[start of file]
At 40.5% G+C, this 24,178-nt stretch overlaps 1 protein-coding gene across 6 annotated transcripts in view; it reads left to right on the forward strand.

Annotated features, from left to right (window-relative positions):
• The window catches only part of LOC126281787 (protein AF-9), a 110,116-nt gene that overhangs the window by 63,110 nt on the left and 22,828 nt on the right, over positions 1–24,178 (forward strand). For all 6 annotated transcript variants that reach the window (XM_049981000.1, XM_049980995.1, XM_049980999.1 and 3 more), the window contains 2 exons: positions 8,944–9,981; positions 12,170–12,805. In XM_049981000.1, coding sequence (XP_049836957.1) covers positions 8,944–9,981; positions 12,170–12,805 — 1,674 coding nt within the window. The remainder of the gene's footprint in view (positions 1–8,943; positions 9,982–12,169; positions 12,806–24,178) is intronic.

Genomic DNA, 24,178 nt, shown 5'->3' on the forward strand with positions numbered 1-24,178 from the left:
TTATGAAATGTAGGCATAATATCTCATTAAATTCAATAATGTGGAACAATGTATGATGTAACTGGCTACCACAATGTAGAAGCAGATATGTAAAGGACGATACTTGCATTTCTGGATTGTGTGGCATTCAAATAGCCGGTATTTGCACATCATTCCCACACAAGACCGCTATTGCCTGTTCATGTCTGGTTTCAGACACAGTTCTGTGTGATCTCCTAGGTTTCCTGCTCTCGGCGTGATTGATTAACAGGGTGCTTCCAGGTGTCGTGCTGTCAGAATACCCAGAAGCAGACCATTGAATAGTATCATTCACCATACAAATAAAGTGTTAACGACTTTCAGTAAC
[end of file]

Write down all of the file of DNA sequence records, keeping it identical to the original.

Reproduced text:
At 40.5% G+C, this 24,178-nt stretch overlaps 1 protein-coding gene across 6 annotated transcripts in view; it reads left to right on the forward strand.

Annotated features, from left to right (window-relative positions):
• The window catches only part of LOC126281787 (protein AF-9), a 110,116-nt gene that overhangs the window by 63,110 nt on the left and 22,828 nt on the right, over positions 1–24,178 (forward strand). For all 6 annotated transcript variants that reach the window (XM_049981000.1, XM_049980995.1, XM_049980999.1 and 3 more), the window contains 2 exons: positions 8,944–9,981; positions 12,170–12,805. In XM_049981000.1, coding sequence (XP_049836957.1) covers positions 8,944–9,981; positions 12,170–12,805 — 1,674 coding nt within the window. The remainder of the gene's footprint in view (positions 1–8,943; positions 9,982–12,169; positions 12,806–24,178) is intronic.

Genomic DNA, 24,178 nt, shown 5'->3' on the forward strand with positions numbered 1-24,178 from the left:
TTATGAAATGTAGGCATAATATCTCATTAAATTCAATAATGTGGAACAATGTATGATGTAACTGGCTACCACAATGTAGAAGCAGATATGTAAAGGACGATACTTGCATTTCTGGATTGTGTGGCATTCAAATAGCCGGTATTTGCACATCATTCCCACACAAGACCGCTATTGCCTGTTCATGTCTGGTTTCAGACACAGTTCTGTGTGATCTCCTAGGTTTCCTGCTCTCGGCGTGATTGATTAACAGGGTGCTTCCAGGTGTCGTGCTGTCAGAATACCCAGAAGCAGACCATTGAATAGTATCATTCACCATACAAATAAAGTGTTAACGACTTTCAGTAAC